ARMED FORCES: Revolt of the Admirals

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Matthews made a last attempt to preserve the appearance of effective unification, fostered so sedulously by Defense Secretary Louis Johnson. He insisted that Admiral Radford should not be heard in open session. It might "give aid & comfort to a potential enemy." The committee overruled him.

The Navy's Case. Next day, on Capitol Hill, in the full glare of newsreel lights. the Navy at last told what had been gnawing at its heart. Its spokesman was four-star Admiral Radford, the man naval aviators everywhere recognize as their champion, the officer who built the Navy's wartime air arm as director of aviation training, a brilliant fighting commander, and long an outspoken enemy of service unification.

The Navy's case was simple but grave: the U.S. was entrusting its defense to a "fallacious concept"—the atomic blitz, and an inadequate weapon—the Air Force's six-engined B-36 bomber. Said Radford: "The B-36 has become, in the minds of the American people, a symbol of a theory of warfare—the atomic blitz—which promises them a cheap and easy victory if war should come."

"The B-36 Is Vulnerable." The Air Force, he said, had pictured the six-engined B-36 as flying majestically at 40,000 ft., undetected by radar, unreachable by enemy fighters. Admiral Radford flatly disputed such claims:

¶The B-36 would be shot down before it reached its target: "Today . . . American planes by day or by night and at all speeds and altitudes which the B-36 can operate on military missions, can locate the bomber, intercept the bomber, close on the bomber, and destroy the bomber . . . It is folly to assume that a potential enemy cannot do as well . . . The unescorted B-36 is unacceptably vulnerable."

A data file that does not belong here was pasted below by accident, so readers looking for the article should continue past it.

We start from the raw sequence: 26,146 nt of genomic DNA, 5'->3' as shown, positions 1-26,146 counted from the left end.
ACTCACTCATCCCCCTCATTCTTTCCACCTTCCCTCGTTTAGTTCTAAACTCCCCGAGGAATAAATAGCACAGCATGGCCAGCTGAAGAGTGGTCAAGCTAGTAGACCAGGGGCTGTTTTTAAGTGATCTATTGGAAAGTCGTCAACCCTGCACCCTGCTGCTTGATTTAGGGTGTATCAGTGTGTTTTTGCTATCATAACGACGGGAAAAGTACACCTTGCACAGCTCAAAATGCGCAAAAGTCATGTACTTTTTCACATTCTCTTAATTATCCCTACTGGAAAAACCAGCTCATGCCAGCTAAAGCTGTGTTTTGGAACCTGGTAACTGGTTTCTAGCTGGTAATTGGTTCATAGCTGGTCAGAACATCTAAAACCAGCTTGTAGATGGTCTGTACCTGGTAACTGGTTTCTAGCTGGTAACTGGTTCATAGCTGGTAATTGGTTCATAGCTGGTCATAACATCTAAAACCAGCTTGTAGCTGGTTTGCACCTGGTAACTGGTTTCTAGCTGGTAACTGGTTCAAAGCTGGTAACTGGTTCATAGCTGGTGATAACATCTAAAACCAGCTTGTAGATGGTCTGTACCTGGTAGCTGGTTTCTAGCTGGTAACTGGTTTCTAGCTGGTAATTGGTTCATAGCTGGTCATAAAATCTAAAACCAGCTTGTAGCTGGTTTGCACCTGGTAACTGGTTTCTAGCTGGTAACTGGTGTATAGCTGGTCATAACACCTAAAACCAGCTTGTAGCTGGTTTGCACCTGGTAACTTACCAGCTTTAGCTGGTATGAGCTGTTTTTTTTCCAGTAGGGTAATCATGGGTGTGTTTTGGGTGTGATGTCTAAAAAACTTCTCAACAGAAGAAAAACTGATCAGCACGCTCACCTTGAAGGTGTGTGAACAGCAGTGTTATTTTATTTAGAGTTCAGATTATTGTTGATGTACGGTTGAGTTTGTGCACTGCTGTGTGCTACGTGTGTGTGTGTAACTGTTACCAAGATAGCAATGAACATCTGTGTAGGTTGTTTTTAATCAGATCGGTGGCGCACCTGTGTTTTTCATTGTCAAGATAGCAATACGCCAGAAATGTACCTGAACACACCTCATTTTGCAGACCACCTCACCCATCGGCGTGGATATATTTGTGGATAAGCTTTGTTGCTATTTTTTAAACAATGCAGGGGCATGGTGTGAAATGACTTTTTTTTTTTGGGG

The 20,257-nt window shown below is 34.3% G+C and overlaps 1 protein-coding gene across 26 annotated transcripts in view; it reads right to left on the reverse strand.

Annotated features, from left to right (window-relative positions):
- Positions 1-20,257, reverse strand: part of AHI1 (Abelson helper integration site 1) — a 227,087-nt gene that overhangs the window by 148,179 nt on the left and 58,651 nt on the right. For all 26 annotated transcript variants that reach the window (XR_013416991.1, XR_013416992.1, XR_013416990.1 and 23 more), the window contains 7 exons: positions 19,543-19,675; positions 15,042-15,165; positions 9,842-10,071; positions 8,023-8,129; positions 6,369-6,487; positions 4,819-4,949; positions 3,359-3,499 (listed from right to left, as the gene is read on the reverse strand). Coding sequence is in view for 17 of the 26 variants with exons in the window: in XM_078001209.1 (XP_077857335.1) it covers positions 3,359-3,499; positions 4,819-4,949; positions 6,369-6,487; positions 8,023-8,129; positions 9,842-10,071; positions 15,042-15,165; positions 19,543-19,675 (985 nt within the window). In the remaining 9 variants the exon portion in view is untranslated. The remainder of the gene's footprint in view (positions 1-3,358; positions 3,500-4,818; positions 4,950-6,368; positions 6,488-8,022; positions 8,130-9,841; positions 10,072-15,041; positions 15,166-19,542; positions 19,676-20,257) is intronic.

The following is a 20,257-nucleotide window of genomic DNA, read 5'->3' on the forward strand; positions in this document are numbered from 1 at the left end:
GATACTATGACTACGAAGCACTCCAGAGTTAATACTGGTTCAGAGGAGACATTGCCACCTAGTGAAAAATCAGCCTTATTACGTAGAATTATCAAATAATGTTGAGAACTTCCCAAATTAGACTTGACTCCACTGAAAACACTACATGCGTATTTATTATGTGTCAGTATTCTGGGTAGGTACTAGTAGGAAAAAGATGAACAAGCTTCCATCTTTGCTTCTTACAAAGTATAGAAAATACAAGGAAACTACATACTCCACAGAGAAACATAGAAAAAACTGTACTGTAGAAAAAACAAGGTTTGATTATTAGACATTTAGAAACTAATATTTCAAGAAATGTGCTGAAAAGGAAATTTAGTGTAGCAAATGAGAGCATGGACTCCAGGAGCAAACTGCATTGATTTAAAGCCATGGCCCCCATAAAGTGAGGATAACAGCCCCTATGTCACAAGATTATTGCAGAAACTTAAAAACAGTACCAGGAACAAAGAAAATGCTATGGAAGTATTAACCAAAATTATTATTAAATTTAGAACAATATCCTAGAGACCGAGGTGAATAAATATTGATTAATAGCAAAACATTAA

¶The B-36 cannot hit its targets "Bombing at very high altitude can be effective only on targets of great area. Such targets, unless we are committed to the concept of mass area bombing of urban areas, rather than precise bombing of specific military targets, are very limited. . . The B-36 is a billion-dollar blunder."

"Bomber Generals." The scorn that Airman Radford once saved for "battleship admirals" he now turned on his fellow flyers across the fence in the Air Force. "Are we as a nation to have 'bomber generals' fighting to preserve the obsolete heavy bomber—the battleship of the air? Like its surface counterpart, its day is largely past ... In the last analysis, the B-36 is a 1941 airplane."*

Then Radford moved in to attack the whole theory of "atomic annihilation." Even if it could bring victory, which he doubted, "a war of annihilation would be politically and economically senseless . . . [and] morally reprehensible." Said Radford: "This basic difference of military opinion concerning the bombing blitz has been at the root of our principal troubles in unification."

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